Against this backdrop, India, which is a bit player in global trade, seems determined to transform the role of the WTO. “The question is whether we should make the WTO better or forget it," said Suresh Prabhu, commerce minister, at a Confederation of Indian Industry summit. “Organizations need reformation all the time and it needs to be changed with change in times," he added.
The WTO, according to Prabhu, was created on solid principles such as democracy. Even the smallest country had a say in the 164-member organization. “That is a very unique characteristic," he said. “Therefore, we must bring transformation in the WTO itself to transform the world economy."
Earlier, in the week after a stakeholders meeting on 20 February, Prabhu made some startling remarks. According to a PTI report, he said that “aspirational" India cannot ignore new issues such as e-commerce in the WTO. “We must work on new issues as well... The question is how do we articulate those issues and take them on board without compromising on some of the core issues that are important for the WTO," Prabhu said. “While some of the new issues being raised by others may also be of relevance to India, existing issues such as agriculture are critical livelihood issues, which are extremely important for India," he added.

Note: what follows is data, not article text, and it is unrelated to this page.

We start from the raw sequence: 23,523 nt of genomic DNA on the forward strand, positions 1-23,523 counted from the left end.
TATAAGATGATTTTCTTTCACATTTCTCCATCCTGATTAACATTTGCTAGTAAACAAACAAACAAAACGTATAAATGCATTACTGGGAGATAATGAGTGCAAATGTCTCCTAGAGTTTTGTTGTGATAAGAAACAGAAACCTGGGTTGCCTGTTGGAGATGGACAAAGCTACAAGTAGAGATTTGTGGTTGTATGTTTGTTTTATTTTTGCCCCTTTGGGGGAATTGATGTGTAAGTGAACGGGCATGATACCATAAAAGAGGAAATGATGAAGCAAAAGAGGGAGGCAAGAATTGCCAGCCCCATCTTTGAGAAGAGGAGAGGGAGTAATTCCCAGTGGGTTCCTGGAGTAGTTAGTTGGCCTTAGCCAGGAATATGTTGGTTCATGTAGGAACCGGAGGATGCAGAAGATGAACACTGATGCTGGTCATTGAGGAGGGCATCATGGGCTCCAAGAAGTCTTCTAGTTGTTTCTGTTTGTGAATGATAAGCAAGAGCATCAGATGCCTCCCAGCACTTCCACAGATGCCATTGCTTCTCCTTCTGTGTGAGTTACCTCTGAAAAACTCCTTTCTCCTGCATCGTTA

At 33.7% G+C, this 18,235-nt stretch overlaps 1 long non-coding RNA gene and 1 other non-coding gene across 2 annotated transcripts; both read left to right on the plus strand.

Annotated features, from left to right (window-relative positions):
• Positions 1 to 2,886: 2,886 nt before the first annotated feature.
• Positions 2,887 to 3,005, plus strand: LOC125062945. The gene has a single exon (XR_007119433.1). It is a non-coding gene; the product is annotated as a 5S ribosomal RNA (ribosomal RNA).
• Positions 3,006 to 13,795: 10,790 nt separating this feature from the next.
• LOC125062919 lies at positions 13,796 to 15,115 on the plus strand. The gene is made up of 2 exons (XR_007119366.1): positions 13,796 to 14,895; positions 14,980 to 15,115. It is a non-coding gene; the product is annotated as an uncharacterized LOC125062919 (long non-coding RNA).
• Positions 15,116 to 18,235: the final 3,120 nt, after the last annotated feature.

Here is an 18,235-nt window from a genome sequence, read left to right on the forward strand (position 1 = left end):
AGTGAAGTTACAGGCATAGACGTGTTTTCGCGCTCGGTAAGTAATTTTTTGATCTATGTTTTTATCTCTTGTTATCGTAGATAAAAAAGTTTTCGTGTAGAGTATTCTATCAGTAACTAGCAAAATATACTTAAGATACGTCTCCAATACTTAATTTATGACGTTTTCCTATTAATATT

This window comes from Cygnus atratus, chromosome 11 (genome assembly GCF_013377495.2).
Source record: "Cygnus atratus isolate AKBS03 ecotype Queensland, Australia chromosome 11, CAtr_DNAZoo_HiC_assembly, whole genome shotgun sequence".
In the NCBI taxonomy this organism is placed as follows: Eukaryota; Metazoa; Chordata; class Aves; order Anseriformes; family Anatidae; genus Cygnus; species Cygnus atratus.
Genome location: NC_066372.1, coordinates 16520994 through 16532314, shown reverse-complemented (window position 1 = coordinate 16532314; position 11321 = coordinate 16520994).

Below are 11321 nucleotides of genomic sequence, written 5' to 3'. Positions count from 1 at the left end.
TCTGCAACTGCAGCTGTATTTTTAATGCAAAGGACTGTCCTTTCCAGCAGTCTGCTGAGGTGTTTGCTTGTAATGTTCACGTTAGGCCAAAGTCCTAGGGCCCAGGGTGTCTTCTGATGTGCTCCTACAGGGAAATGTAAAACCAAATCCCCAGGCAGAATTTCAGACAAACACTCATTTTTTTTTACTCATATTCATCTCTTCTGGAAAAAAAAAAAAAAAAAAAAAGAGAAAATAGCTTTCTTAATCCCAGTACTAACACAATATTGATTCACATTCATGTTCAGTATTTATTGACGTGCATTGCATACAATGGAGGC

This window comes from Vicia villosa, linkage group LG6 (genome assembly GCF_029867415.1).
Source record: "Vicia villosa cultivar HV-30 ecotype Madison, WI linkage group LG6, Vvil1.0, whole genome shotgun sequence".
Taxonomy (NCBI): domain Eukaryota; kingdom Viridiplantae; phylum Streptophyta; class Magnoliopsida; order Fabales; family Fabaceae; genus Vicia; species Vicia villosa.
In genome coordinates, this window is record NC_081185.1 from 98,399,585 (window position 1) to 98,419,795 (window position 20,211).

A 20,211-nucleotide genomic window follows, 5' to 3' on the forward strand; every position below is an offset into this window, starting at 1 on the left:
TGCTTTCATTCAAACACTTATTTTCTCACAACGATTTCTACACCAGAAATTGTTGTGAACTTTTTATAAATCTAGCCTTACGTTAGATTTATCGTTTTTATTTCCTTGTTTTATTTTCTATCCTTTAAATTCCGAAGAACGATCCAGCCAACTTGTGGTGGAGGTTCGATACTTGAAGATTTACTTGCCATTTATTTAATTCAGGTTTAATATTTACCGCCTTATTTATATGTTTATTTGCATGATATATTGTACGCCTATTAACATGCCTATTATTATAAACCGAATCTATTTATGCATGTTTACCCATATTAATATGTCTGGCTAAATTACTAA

These pronouncements from India’s chief trade navigator have caused confusion in Geneva. After all, it was Prabhu who told his counterparts at a plenary meeting of the WTO’s Buenos Aires meeting on 11 December 2017: “Turning to some of the new issues that are sought to be introduced into the negotiating agenda of the WTO, in India’s view agreeing to these would be extremely divisive. Many of these issues [especially investment facilitation] are neither trade-related nor have these been discussed in detail."
He also said: “India’s view is that gains from e-commerce must not be confused with gains from negotiating binding rules in this area. It is for this reason that we support the continuation of the 1998 Work Program with its non-negotiating mandate."
So, in a little over two months, a nation of more than 1.3 billion people, living amid extreme inequalities and absolute poverty worse than some of the poorest African countries, is open to “aspirational" issues.
The US, Germany, France, Japan, and Switzerland among others embarked on aspirational issues only after sustained industrialization and continuing subsidized agricultural production for over two centuries. China, which is now the global manufacturing hub and the emerging champion of artificial intelligence, adopted programmes that created a solid industrial and services base. Today, China is in a position to call for investment facilitation because it is a net global investor now.
Ironically, India acquired the rare distinction of letting its negotiating positions determine its domestic policy priorities. Instead of setting the domestic house in order before plunging into aspirational issues, India wants to cling to Marie Antoinette’s infamous maxim hurled at the people during the French Revolution: Let them eat cake if they cannot get bread.
Surely, the opposition might use the government’s latest switch to new aspirational issues instead of focusing on farmers and development ahead of elections next year.